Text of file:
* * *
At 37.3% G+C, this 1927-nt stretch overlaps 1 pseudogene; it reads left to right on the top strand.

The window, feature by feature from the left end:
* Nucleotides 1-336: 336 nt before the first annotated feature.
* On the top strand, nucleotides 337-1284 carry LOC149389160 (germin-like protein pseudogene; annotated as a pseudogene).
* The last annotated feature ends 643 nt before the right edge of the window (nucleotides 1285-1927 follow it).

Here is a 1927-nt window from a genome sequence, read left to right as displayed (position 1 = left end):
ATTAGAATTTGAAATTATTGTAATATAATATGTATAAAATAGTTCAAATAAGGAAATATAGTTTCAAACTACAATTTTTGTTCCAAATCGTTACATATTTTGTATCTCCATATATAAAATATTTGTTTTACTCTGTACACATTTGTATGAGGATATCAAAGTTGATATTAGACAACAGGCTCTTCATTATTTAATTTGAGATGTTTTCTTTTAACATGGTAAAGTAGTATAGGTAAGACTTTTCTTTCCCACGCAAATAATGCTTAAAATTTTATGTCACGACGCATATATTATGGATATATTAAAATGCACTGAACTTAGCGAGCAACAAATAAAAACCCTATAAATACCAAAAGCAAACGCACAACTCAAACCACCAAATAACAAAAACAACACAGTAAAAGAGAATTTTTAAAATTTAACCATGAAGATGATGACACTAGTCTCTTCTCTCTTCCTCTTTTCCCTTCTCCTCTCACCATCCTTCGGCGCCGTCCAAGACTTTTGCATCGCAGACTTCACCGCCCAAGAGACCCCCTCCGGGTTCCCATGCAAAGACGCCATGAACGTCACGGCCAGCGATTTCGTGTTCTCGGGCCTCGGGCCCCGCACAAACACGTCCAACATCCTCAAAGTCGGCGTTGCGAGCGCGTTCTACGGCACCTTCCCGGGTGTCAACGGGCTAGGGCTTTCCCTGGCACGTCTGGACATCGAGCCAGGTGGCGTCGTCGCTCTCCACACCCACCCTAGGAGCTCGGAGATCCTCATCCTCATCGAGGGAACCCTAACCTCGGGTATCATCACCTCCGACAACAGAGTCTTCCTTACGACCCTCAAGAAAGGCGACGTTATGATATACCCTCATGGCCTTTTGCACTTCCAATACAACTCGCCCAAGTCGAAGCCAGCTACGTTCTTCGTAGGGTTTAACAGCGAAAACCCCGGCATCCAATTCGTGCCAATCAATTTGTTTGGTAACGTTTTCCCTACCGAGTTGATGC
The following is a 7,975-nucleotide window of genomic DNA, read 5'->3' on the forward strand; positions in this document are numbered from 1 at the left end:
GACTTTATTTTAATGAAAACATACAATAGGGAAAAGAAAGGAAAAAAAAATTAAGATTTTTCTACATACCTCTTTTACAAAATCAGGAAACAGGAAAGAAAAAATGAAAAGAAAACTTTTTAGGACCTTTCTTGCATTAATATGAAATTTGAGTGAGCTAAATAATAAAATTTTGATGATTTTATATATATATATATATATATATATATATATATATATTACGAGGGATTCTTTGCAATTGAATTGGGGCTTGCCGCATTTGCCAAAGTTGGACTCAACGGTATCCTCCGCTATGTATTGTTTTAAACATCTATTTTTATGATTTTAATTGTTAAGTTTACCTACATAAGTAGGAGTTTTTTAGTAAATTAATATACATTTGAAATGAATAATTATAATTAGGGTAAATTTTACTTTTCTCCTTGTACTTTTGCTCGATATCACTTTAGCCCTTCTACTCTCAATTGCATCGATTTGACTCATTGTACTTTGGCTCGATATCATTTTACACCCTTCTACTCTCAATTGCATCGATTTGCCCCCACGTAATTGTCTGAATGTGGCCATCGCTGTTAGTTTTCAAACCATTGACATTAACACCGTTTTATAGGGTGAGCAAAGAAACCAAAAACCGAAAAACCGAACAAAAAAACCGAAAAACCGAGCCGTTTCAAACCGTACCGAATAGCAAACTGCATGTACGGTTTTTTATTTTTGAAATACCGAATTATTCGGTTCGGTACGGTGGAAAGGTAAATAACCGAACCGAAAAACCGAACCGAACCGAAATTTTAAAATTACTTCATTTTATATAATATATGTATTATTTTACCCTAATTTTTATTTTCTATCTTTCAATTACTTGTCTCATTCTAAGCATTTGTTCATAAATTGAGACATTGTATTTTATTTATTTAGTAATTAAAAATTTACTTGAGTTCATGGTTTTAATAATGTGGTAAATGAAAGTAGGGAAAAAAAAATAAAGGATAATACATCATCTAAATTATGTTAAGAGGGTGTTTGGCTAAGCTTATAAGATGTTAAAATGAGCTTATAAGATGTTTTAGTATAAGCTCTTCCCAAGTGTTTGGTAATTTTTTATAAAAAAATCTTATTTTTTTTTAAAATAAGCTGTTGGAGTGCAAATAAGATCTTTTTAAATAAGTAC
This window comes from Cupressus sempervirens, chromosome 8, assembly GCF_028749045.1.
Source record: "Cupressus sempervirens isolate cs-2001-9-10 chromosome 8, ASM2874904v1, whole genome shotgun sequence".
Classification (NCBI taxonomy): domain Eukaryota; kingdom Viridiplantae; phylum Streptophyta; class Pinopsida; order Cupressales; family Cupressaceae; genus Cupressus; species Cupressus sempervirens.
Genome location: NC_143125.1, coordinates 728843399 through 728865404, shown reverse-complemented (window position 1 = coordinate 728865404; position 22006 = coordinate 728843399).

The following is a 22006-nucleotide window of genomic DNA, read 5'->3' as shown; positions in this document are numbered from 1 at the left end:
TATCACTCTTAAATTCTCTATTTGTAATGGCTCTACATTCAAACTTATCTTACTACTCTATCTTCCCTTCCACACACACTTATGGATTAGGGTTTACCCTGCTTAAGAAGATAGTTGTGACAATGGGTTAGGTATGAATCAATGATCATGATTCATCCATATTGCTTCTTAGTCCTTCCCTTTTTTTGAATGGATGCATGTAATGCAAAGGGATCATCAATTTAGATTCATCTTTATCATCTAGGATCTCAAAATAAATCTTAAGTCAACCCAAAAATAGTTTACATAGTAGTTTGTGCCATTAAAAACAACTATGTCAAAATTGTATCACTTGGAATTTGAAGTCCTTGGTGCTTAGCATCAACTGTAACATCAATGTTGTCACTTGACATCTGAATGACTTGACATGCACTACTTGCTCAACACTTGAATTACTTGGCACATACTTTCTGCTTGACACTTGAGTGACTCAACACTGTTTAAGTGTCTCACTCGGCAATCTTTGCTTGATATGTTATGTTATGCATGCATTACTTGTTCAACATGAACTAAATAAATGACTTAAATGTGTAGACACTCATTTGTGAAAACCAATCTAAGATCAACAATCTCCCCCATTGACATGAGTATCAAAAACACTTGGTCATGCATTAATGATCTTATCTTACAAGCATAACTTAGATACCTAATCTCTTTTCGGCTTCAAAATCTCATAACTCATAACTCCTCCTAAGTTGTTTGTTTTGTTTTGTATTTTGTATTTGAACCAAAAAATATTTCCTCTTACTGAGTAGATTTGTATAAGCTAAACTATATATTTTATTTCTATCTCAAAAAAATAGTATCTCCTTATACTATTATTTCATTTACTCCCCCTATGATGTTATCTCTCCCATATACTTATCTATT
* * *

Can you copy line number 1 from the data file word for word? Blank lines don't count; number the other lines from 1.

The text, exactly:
At 37.3% G+C, this 1927-nt stretch overlaps 1 pseudogene; it reads left to right on the top strand.